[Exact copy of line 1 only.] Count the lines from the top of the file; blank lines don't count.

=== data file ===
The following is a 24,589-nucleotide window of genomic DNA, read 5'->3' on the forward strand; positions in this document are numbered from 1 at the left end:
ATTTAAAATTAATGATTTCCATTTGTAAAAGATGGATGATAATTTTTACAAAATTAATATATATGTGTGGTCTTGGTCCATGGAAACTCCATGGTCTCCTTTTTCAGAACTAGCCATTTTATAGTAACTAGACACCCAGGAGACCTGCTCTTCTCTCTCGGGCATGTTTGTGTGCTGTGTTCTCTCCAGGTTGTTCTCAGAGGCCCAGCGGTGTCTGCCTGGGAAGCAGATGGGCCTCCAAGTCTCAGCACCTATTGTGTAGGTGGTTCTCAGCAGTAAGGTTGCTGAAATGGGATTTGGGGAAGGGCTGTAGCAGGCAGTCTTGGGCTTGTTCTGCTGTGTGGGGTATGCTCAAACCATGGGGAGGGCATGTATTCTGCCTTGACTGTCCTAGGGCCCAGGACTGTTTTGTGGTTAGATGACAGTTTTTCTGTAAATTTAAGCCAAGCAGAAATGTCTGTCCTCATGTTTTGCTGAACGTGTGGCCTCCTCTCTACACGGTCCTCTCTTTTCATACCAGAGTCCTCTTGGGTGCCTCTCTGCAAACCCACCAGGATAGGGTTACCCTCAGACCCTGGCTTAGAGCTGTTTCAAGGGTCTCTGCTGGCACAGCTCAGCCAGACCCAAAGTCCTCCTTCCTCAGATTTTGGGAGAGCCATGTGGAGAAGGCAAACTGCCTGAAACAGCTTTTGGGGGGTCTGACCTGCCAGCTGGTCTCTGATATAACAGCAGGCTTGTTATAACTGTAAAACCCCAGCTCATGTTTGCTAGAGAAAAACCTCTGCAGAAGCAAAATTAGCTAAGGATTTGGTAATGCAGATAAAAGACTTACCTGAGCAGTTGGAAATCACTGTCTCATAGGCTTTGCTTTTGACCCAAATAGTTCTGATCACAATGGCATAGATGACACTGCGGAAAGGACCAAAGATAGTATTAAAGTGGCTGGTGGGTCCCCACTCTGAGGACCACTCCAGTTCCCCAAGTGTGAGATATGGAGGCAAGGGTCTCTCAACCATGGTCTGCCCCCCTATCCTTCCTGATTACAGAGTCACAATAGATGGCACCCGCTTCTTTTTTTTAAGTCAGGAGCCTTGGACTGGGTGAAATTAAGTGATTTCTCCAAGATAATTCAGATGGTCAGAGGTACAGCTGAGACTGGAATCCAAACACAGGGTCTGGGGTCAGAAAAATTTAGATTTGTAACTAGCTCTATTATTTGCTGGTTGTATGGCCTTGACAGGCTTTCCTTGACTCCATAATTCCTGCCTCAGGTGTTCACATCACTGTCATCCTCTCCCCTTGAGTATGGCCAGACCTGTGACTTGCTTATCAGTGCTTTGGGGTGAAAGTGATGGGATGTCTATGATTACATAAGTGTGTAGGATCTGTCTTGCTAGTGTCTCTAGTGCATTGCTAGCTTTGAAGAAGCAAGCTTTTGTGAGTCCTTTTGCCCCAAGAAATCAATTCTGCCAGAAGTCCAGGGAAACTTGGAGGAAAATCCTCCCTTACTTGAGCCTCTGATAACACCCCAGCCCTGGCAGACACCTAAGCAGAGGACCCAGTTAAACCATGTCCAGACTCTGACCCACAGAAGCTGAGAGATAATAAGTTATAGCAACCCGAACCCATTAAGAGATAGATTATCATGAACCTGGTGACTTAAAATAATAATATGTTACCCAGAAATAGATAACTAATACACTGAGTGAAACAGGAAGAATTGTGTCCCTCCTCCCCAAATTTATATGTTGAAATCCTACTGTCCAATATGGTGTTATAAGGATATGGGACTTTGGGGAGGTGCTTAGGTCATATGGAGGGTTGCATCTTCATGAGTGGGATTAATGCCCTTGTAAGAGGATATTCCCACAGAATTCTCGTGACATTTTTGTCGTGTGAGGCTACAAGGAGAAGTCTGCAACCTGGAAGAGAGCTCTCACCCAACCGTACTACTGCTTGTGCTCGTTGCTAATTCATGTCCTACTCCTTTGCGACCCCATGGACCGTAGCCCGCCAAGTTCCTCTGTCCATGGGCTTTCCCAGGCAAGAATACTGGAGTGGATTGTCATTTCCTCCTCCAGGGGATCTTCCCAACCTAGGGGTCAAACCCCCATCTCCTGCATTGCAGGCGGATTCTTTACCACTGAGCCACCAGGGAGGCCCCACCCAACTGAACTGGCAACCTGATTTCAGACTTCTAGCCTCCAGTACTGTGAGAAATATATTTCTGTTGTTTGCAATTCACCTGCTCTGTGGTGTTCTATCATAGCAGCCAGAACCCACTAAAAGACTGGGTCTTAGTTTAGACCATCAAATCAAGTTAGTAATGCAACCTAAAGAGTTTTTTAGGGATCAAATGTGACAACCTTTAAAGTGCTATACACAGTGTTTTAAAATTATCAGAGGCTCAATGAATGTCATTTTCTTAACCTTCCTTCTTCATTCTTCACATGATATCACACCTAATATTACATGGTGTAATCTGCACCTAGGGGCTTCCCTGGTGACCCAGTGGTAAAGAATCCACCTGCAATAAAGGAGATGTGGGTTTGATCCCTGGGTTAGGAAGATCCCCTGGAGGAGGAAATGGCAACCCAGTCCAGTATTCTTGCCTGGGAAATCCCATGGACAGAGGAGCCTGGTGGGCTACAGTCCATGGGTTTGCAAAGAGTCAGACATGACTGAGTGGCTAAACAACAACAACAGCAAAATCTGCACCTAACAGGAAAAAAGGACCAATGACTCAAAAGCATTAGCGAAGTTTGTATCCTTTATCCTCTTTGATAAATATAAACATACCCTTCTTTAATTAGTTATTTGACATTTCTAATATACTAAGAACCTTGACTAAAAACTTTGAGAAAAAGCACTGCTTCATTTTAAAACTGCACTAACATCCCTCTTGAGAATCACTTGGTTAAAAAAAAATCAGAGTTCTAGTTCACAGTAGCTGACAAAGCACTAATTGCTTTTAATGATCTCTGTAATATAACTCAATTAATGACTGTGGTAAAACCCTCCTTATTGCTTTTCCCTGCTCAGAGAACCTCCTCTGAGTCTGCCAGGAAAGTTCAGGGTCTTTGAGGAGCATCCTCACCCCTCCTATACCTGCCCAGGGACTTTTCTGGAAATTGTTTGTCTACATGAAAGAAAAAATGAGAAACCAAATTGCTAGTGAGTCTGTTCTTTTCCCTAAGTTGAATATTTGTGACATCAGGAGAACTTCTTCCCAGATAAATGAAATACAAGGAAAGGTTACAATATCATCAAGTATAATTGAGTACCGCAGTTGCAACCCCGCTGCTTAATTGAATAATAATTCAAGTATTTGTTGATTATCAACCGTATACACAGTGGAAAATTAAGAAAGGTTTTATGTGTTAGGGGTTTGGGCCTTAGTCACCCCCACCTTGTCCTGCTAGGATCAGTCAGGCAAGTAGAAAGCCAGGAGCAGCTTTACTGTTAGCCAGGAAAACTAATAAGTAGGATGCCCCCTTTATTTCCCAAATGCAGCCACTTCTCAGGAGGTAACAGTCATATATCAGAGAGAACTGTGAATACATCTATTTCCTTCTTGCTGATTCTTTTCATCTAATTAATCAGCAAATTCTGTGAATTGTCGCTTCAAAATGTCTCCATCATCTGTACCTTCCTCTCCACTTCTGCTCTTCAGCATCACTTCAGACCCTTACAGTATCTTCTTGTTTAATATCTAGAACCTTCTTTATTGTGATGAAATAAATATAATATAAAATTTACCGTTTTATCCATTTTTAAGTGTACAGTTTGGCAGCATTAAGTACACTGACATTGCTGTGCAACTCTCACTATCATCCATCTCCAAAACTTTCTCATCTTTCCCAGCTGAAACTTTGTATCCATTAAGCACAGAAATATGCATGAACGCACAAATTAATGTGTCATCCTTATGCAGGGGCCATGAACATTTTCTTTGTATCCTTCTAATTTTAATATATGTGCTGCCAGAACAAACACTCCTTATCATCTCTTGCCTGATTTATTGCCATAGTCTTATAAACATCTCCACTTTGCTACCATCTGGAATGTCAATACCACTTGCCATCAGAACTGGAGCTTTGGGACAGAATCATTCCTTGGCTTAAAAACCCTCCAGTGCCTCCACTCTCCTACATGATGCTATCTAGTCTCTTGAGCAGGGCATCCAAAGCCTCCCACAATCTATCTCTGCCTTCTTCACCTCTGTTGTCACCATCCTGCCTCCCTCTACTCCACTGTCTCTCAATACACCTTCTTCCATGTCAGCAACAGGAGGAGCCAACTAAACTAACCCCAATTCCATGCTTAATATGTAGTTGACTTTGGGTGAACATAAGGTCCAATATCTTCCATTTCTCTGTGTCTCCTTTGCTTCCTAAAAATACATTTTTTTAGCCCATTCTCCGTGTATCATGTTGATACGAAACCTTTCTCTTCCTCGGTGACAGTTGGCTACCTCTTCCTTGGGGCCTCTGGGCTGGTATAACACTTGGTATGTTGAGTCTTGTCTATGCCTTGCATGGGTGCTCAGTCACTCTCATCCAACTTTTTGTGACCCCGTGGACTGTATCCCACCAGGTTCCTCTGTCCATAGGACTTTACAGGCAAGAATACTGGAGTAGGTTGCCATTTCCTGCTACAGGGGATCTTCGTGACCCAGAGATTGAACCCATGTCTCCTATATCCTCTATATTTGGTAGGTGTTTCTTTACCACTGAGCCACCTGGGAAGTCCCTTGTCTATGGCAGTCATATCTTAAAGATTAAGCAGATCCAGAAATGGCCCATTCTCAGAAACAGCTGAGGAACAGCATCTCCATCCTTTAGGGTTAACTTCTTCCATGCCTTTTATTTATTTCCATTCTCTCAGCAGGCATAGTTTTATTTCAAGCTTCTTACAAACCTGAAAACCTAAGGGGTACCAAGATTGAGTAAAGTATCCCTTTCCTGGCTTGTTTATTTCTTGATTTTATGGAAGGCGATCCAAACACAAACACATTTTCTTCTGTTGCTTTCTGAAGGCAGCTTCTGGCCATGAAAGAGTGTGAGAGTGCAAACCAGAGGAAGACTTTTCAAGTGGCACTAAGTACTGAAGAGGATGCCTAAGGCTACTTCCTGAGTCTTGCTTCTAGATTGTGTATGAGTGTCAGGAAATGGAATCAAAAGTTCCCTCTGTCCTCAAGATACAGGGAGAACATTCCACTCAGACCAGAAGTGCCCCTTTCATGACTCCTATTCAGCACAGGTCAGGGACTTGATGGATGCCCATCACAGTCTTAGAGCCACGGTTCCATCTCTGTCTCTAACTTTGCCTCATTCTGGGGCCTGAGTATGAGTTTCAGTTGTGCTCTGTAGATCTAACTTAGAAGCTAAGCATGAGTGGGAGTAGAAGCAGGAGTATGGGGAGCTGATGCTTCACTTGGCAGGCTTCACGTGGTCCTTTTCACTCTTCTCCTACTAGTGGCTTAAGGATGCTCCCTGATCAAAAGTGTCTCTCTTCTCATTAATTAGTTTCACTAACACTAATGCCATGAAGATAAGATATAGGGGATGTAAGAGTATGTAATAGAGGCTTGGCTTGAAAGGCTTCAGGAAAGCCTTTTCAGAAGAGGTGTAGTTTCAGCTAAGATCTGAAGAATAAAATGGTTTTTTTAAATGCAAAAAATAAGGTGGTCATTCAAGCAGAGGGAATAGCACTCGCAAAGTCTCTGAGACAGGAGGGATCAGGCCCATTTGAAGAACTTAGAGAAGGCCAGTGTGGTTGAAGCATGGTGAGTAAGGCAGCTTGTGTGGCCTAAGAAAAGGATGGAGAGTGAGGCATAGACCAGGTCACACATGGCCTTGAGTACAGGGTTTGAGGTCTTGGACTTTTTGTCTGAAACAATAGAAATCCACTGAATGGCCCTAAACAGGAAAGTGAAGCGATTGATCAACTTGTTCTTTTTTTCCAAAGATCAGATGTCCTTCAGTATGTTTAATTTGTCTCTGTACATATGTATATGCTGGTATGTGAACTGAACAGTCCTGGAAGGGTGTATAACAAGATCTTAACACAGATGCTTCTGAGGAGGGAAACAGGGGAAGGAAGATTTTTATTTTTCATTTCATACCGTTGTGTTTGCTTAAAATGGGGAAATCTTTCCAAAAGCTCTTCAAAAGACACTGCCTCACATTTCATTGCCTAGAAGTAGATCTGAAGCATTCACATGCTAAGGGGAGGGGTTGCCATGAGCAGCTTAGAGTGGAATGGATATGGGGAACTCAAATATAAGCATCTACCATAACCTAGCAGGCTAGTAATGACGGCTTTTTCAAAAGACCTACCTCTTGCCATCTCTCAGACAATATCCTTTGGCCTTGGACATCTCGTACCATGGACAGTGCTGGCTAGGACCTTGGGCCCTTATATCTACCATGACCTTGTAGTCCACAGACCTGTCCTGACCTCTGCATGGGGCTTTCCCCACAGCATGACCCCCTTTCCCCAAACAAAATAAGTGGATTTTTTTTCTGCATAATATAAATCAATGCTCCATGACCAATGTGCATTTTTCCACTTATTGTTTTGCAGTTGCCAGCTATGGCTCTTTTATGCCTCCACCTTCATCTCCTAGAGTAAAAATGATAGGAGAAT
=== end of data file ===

The following is a 24,589-nucleotide window of genomic DNA, read 5'->3' on the forward strand; positions in this document are numbered from 1 at the left end: